News from and about the Middle East in recent months has been dominated by two undeniably crucial developments. The unprecedented upheavals in countries ruled over the years by oligarchs of different stripes have exposed not just a strong distaste for the old ways of governing but also, it is to be hoped, both a growing desire on the part of the oppressed to participate in government and recognition that Islam and democracy need not be incompatible. Secondly, the decades-old argument over how Israel and the Palestinians can co-exist seems to be as far from resolution as ever, as attention focuses on the supposed differences between the views of Israel’s right-wing rulers and President Barack Obama’s unexceptional recent promotion of 1967 borders tempered by land adjustments.
Turkey straddles Europe and the Middle East, is a major military power in both, and has demonstrated over the past ten years that electoral democracy can easily co-exist with Islam even where Muslims account for well over 90% of the population, while the military establishment, once ready to overthrow democracy at will, stays in the barracks. Other than Israel and Iran, neither of which can pretend to offer assistance as others in the area struggle for their freedom, Turkey stands apart as a non-Arab, democratic, Muslim yet secular society that has the potential to lead by example in that historic struggle. At the same time and every bit as important, Turkey is in a unique position to bring both its hard and soft power – the latter both economic and diplomatic – to a resolution of the Israeli-Palestinian conflict.
With the U.S. highly suspect on both sides of that conflict, the European Union not inclined to risk offending either, and Egypt having surrendered its credentials as a go-between with its opening of the border with Gaza, Turkey may indeed be the best and only choice despite the frigidity that has marked its relationship with Israel since the murderous Gaza war of 2008/9 and the bloody Israeli interception of the Turkish Gaza aid flotilla last year. Only last month, Turkish President Abdullah Gul wrote in the New York Times that a “dignified and viable Palestine, living side by side with Israel, would fortify Israel’s security” and that, because Turkey would benefit from a peaceful Middle East, his country stands “ready to use our full capacity to facilitate constructive negotiations.” It is worth recalling that Turkey was the first Muslim country to grant recognition to Israel and noting that today Turkey conducts more trade with Israel than any other Middle Eastern state.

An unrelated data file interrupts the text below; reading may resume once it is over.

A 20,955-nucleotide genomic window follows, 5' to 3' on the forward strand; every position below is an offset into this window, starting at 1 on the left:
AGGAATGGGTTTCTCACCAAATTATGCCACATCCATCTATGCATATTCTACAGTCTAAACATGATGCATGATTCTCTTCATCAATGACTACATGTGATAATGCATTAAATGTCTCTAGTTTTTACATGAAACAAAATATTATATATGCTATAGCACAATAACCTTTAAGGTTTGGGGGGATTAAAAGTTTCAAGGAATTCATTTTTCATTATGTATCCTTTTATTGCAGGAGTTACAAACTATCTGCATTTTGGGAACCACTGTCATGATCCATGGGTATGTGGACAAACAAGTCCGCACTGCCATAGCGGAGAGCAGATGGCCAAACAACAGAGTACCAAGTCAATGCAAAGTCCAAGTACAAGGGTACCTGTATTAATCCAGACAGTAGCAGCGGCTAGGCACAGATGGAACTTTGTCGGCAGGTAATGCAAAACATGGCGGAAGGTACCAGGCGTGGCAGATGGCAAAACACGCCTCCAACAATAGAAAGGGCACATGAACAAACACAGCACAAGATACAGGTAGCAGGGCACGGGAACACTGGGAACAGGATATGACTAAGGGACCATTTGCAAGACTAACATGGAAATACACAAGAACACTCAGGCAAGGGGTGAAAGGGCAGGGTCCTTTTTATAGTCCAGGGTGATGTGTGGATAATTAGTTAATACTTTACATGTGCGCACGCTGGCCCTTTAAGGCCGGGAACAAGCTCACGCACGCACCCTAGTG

Concerning Turkey’s potential role as a power broker in the Middle East in general, its most recent effort failed when Ankara’s offer to negotiate between Iran and its accusers with respect to Tehran’s nuclear program was turned down brusquely by the West, already aggrieved by opposition to Security Council sanctions on Iran by Turkey and Brazil. As a regional power increasingly influential in the Arab world, an applicant for EU membership and a NATO stalwart since 1952, Turkey would seem to be perfectly positioned to play a key diplomatic role, whatever Israel and its supporters in Congress might think. NYT columnist Roger Cohen put it succinctly last October 25: “Turkey can be the West’s conduit to the Muslim world if Washington can bury its pique. The new Turkey won’t abandon NATO or its American alliance: If NATO wants to talk to the Taliban, or the West to Iran, it can help.”
It is not, however, Washington’s pique that presents the gravest problem. That distinction goes hands down to blatant racism within the EU couched in terms of geography, religion or social integration: France’s President Nicolas Sarkozy spoke of the dangers of having Iraq as a neighbour of the EU; Valery Giscard d’Estaing, a predecessor, echoed the Pope in calling the EU a Christian club; and German Chancellor Angela Merkel has pronounced attempts at multiculturalism a failure in the context of polls that indicate that one-third of Germans believe that their homeland is overrun by foreigners, whether they mean Turks or Muslims. Turkish-EU accession talks go on, however, and one can only hope that in the end – and not too late – the EU will concede in the face of a quartet of dangers: growing and undifferentiated hostility among Turks toward the West; freedom for the Turkish establishment to continue current policies with respect to EU member Cyprus and sea and air use in and over waters in dispute between Turkey and EU member Greece; a challenge to secularism within Turkey; and/or a lifting of self-imposed restraint on military intervention in the affairs of state.
None of the above should be taken to excuse or overlook Turkey’s sins. On the contrary, EU accession would solidify democracy and institutionalize civilian rule while obliging the new member to release its grip on Cyprus and come to terms with international norms pertaining to the law of the sea. Moreover, the EU and the West in general could have no more effective or devoted point man in dealing with the multiple challenges facing the Middle East today. American national security interests are surely in play.
By Alan Berlind.